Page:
Taron Egerton stars as Henk Rogers, the founder of a company called Bullet-Proof Software, and a man who basically stumbled into the legacy of Tetris at a gaming convention in his new home country of Japan. He instantly realizes the potential of a game that had yet to really make its way around the Iron Curtain to any part of the world other than Tokyo. And he wants a piece of it. Rogers narrates “Tetris,” a complicated film about a simple game. It’s really just a rolling array of dropping blocks, but the details about market shares, legal rights, and Cold War politics drive the plot here, not the game itself. Rogers is a low-level player in the gaming world, and getting the rights to something as Tetris will require navigating around power figures in both business and politics.
A hyperactive opening act that uses 8-bit graphics and Egerton’s narration a bit too chaotically, “Tetris” really settles in when Rogers gets to Russia (but also gets a little less entertaining). By this point, he’s bet his family’s financial future on this prospect, and the increasingly reliable Egerton smartly sells Henk’s inability to take no for an answer, even when the KGB is involved. As he’s trying to get the rights to sell Tetris to Nintendo so they can bundle it with their new handheld, he runs across the man who actually invented the game, Alexey Pajitnov (Nikita Yefremov), and he makes rewarding the game’s creator part of his mission. When Rogers suggests he come over to discuss things with Alexey shortly meeting him, he seems startled to hear that that’s not allowed in Russia. No foreign guests. It’s that kind of a structure that Rogers is trying to navigate. He doesn’t know the language. He doesn’t know the laws. He doesn’t really care because nothing is going to stop him.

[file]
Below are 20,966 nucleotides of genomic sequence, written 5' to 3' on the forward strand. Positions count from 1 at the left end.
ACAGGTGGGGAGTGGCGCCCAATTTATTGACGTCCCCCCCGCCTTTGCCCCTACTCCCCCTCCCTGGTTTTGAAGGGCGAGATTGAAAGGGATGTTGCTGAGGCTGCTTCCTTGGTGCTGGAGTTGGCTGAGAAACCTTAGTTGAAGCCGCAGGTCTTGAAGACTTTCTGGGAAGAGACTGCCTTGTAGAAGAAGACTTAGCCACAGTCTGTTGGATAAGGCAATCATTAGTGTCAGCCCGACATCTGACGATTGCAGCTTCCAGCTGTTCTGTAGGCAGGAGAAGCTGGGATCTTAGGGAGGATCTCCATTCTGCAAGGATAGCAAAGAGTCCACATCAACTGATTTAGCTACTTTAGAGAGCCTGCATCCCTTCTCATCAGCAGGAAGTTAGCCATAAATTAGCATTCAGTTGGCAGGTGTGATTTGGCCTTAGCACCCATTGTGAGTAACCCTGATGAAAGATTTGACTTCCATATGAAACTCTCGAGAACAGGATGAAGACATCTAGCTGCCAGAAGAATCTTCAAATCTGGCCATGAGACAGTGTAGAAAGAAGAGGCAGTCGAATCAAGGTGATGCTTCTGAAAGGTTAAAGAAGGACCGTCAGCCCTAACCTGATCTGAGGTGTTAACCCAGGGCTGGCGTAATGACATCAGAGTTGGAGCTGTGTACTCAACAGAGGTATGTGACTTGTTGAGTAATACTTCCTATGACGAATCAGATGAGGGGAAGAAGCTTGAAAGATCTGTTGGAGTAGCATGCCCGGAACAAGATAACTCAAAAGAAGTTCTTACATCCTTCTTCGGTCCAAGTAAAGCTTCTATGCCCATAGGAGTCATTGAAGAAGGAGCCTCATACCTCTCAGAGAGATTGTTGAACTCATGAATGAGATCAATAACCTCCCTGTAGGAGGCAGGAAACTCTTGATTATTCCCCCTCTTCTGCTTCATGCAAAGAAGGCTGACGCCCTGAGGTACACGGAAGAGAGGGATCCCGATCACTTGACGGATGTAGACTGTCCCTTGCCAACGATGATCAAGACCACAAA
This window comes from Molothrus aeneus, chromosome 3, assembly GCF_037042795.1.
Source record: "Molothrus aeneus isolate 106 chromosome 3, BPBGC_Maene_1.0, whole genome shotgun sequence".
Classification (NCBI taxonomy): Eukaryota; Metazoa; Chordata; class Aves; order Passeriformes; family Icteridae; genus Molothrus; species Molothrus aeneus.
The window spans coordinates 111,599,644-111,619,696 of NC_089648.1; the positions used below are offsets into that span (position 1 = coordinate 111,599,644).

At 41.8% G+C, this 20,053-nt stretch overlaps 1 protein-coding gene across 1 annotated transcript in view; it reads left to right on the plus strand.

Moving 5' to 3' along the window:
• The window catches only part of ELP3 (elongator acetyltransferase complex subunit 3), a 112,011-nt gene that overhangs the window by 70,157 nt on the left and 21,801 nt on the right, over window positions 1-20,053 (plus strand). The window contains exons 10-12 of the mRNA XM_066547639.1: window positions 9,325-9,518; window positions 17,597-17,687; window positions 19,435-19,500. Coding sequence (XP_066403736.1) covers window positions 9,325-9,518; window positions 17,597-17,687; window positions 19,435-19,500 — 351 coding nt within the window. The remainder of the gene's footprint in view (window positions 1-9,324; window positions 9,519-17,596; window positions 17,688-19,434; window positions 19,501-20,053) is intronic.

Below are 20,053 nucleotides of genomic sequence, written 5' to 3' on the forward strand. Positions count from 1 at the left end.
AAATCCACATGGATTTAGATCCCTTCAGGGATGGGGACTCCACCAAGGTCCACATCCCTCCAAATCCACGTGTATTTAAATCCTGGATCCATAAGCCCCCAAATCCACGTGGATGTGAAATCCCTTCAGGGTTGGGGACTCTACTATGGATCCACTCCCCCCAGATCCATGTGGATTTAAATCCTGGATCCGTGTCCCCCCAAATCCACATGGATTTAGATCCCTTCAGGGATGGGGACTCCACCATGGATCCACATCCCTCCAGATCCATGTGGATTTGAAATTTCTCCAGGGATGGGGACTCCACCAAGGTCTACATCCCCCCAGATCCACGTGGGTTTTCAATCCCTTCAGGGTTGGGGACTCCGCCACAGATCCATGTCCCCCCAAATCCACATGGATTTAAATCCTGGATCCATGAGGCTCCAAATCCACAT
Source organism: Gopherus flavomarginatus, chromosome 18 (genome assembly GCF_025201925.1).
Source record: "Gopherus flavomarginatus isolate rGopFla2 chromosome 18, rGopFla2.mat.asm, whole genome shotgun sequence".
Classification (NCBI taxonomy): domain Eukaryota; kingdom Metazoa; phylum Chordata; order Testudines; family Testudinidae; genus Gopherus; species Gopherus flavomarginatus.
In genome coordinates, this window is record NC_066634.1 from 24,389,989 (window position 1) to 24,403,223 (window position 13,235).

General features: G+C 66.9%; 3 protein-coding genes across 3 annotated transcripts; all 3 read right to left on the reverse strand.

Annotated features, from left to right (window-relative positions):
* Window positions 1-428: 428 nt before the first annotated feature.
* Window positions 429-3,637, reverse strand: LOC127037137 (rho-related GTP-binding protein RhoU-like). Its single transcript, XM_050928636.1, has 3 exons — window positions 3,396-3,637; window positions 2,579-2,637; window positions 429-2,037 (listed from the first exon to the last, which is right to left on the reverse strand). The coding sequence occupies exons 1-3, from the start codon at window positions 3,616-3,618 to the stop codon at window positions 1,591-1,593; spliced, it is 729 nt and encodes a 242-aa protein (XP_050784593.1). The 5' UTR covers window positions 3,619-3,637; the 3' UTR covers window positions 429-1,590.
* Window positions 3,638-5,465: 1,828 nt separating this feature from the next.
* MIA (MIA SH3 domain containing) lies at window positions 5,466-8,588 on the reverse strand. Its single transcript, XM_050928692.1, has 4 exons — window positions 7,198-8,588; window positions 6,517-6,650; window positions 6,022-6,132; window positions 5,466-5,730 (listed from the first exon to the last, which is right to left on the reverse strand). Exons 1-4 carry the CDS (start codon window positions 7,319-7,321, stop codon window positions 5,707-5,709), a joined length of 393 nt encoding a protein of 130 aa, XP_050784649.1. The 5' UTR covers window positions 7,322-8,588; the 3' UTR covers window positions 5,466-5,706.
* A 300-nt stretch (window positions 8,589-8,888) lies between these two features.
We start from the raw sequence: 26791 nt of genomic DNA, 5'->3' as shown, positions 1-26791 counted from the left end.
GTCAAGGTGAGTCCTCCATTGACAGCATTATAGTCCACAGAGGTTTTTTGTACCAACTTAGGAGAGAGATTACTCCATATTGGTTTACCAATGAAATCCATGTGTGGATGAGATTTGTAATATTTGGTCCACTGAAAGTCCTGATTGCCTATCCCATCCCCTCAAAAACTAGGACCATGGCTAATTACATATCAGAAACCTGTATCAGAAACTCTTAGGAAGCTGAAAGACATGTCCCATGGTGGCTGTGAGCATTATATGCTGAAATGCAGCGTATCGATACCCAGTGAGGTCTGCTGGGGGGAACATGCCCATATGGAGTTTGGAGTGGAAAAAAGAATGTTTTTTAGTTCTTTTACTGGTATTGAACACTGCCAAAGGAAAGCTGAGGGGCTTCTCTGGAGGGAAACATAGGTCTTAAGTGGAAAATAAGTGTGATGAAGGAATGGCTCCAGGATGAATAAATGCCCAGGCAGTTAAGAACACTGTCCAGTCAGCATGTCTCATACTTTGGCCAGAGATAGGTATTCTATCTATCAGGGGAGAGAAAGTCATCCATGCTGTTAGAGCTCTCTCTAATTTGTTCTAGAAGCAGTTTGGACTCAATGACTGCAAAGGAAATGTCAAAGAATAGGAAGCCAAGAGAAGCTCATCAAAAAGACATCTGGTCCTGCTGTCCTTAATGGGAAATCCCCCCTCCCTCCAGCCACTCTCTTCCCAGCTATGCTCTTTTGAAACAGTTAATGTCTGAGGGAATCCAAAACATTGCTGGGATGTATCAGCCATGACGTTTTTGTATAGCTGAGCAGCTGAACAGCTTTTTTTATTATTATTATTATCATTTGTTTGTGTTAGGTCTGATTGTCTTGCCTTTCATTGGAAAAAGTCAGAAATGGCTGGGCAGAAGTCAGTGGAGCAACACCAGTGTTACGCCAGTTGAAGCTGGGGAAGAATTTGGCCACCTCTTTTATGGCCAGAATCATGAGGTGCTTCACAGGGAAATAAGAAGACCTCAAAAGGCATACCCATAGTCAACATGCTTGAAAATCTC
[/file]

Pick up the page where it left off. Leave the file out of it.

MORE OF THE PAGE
It’s not just the battle of Communism vs. Capitalism that stands in Henk Rogers’ way. In the ‘80s, a true business villain was on the scene in the form of Robert Maxwell, played here by Roger Allam. Maxwell owned the Mirror Group, who published the Daily Mirror, among others, and was a fascinating, divisive figure in world business and politics. (He also had a daughter named Ghislaine. Yes, that one.) His son Kevin (Anthony Boyle) tries to grab some attention from daddy and the world by profiting from Tetris, which allows the Maxwells to become the “big business” figures that stands in their way, with Toby Jones’ negotiator Robert Stein in the middle. In Russia, Rogers runs afoul of Russian authorities at every turn, including an imposing figure at Alexei’s company named Nikolai (Oleg Shtefanko) and a classic Russian tough guy named Valentin (Igor Grabuzov), who literally threatens to throw a child out a window at one point, pointing out that everything falls at the same rate. (Like Tetris! Get it?!?)